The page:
Vulvar Cancer

What is vulvar cancer?

Vulvar Cancer is cancer to a portion of the female sexual organ, the area of the vulvar .

  • incidence in the Netherlands 2 per 100,000 women
  • 200 / yr new tumors diagnosed
  • death about 70 women a malignant tumor vulvar.
  • peak incidence in elderly patients (54% over 70 years, 15% under 50 years) and represent more than 70% of cases a squamous carcinoma. Malignant melanomas and adenocarcinomas are found relatively more often in younger women.

Types of vulvar tumors

  • squamous cell carcinoma (90%);
  • basal cell carcinoma;
  • verrucosum carcinoma;
  • adenocarcinoma;
  • malignant melanoma (5%);
  • sarcoma;
  • metastasis (from uterine cervix, endometrium and vagina, adenocarcinoma of the kidney).

Vulvar cancer prognosis

Prognosis depends on the local expansion (diameter, T status) and lymph node metastasis (N status) are most important. When the state of the vulvar carcinoma lymph node metastasis to the inguinal glands in the foreground, and thence to the pelvic glands. Approximately 30% of patients with a vulvar carcinoma metastases has glands in the groin. Especially patients with multiple lymph node metastases, bilateral occurrence of these metastases and / or style of the breakthrough kliermetastase have a poor prognosis. 5-year survival: Stage I: 90%; Stage II: 80%; Stage III: 70%; Stage IV: 25%

 is cancer to a portion of the female sexual organ Vulvar Cancer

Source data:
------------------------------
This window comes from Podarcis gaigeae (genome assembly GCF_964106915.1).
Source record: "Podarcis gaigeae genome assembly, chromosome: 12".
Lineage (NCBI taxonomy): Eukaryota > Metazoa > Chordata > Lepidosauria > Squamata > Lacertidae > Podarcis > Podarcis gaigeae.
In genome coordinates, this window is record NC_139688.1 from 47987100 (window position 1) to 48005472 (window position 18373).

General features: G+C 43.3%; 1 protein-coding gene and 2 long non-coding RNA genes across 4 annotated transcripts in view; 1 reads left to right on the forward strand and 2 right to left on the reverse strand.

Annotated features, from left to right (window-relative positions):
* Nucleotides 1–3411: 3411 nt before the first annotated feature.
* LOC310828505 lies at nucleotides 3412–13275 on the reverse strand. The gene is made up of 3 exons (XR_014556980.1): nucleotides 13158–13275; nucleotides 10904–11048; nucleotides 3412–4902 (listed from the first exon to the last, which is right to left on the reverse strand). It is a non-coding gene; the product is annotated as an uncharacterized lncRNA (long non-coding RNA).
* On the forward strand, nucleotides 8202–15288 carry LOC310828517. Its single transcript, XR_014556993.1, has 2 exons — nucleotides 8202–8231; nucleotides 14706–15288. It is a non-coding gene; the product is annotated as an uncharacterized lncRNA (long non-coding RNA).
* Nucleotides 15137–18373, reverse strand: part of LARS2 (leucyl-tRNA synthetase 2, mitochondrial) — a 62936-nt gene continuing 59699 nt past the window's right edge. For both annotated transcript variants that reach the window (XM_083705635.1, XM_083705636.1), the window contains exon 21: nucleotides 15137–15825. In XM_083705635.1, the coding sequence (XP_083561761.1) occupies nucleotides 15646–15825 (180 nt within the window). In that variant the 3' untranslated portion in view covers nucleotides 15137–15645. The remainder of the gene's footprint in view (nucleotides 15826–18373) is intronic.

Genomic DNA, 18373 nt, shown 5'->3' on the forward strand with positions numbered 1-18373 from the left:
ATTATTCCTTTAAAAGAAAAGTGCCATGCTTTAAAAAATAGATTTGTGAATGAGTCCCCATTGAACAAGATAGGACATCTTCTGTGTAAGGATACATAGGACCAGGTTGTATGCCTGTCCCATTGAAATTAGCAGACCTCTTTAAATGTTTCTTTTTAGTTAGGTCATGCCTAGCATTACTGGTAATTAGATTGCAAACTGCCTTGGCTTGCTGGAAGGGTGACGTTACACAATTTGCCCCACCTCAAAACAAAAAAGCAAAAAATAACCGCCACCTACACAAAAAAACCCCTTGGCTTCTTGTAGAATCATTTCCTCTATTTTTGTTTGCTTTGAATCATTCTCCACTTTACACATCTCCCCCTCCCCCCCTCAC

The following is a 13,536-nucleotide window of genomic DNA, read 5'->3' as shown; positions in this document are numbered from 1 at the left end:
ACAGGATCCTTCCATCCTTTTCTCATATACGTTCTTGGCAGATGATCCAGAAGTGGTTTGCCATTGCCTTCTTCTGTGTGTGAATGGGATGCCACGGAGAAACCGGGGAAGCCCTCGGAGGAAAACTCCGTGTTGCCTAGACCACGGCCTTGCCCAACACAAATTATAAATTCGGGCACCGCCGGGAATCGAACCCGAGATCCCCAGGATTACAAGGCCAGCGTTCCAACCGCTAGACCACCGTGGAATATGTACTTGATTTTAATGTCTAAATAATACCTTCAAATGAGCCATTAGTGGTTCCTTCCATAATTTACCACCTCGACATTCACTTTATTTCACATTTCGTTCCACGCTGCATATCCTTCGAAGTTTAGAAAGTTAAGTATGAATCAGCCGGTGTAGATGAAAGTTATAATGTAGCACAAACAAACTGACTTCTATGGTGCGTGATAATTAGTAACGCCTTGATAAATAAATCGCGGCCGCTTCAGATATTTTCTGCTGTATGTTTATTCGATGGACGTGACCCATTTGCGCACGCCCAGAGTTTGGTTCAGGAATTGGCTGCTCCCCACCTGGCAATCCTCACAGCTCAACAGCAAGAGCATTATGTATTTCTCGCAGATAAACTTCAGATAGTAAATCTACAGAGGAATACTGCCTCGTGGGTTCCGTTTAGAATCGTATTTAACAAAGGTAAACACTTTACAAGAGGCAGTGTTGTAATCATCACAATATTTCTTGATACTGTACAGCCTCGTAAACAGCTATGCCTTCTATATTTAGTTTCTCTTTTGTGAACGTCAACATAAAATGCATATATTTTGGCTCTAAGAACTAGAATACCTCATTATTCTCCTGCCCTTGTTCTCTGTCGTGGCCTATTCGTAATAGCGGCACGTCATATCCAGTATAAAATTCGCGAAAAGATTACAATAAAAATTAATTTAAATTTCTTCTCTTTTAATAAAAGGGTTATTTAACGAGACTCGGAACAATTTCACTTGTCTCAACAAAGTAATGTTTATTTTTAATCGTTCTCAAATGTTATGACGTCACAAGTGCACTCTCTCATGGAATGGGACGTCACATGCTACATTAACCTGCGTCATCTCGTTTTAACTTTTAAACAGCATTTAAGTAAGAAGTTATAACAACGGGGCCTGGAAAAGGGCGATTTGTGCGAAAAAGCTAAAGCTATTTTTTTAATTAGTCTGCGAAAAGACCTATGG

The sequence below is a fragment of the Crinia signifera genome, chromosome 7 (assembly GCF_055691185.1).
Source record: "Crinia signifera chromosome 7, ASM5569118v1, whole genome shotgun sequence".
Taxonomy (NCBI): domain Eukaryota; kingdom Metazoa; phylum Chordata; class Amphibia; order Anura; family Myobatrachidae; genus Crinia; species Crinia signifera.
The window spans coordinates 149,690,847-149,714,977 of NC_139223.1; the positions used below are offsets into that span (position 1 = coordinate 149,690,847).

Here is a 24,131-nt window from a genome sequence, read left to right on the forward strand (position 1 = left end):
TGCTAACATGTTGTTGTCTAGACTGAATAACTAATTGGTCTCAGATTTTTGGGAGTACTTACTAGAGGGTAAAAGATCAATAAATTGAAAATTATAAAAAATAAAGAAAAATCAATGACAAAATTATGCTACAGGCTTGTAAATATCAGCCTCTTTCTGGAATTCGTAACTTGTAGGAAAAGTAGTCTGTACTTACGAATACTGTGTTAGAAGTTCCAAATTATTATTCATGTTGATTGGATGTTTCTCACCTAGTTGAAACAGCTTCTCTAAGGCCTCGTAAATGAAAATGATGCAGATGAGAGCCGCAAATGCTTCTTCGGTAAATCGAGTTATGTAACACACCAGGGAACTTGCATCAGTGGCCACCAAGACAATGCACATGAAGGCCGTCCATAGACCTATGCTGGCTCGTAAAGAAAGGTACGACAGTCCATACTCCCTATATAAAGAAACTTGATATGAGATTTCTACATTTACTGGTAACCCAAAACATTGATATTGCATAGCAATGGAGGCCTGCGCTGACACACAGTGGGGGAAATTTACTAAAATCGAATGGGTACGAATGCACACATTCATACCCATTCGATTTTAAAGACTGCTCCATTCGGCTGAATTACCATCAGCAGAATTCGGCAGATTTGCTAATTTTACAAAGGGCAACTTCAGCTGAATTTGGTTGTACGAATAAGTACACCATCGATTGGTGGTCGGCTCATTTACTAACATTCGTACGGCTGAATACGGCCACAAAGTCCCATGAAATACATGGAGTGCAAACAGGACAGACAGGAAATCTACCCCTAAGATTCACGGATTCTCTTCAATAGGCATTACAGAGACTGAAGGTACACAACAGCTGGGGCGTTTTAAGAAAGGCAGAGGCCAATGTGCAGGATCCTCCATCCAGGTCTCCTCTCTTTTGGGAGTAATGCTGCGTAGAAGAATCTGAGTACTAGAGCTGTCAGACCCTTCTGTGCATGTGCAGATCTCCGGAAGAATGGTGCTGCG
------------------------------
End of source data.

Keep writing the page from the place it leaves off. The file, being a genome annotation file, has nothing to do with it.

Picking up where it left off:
Vulvar cancer symptoms

Symptoms of vulvar cancer or the pre-stages are:
  • prolonged itching or burning sensation
  • the thickening of the skin of the vulva
  • change in pigmentation or poorly healing open wound
  • bloody discharge


  • Physical examination: Malignant tumors of the vulva are most common on the labia majora and minora. The tumor can arise multi-centric. In a number of cases, will be a "kissing ulcer" for.
  • Research in anesthesia: For larger tumors in anesthesia research in a multidisciplinary context with possibly urethrocysto- & / or rectoscopy.
  • Laboratory tests: routine (preoperative) blood and urine tests.
  • Imaging: chest radiograph (distant?); CT / MRI Abdomen + pelvis at ≥T3 & / or palpable abnormalities in the groin (pelvic lymphadenopathy ?, if so then CT guided biopsy of glands); urethrocysto- / rectoscopy on display (through growth?).

Vulvar cancer treatment
  • Surgery (OK)
  • Radiotherapy (RTX)
  • Chemotherapy (CTX)

In general, surgery is the treatment of choice at the 1st vulva carcinoma, optionally combined with radiotherapy and / or chemotherapy.


  • Recurrences and distant metastases occur almost always within 2-3 years after surgery.
  • Local recurrence after treatment to cure again. For a groin recurrence and distant recurrence especially for a cure in these are much smaller. Local recurrence is at 15-30% of patients, often after many years. Local recurrence after> 5 years after primary treatment occurring, should probably be regarded as a second tumor.
  • The probability of a second vulva carcinoma is approximately 10%. Also, there is an increased likelihood of ( pre ) malignant abnormalities of the cervix and vagina.
  • Control Scheme: 1st Control: 6wkn after discharge; 1st & 2nd year: 1x / 3mnd; 3rd & 4th year: 1x / 6mnd; 5th year & then 1x / yr life; during inspection visits focused history and physical examination.

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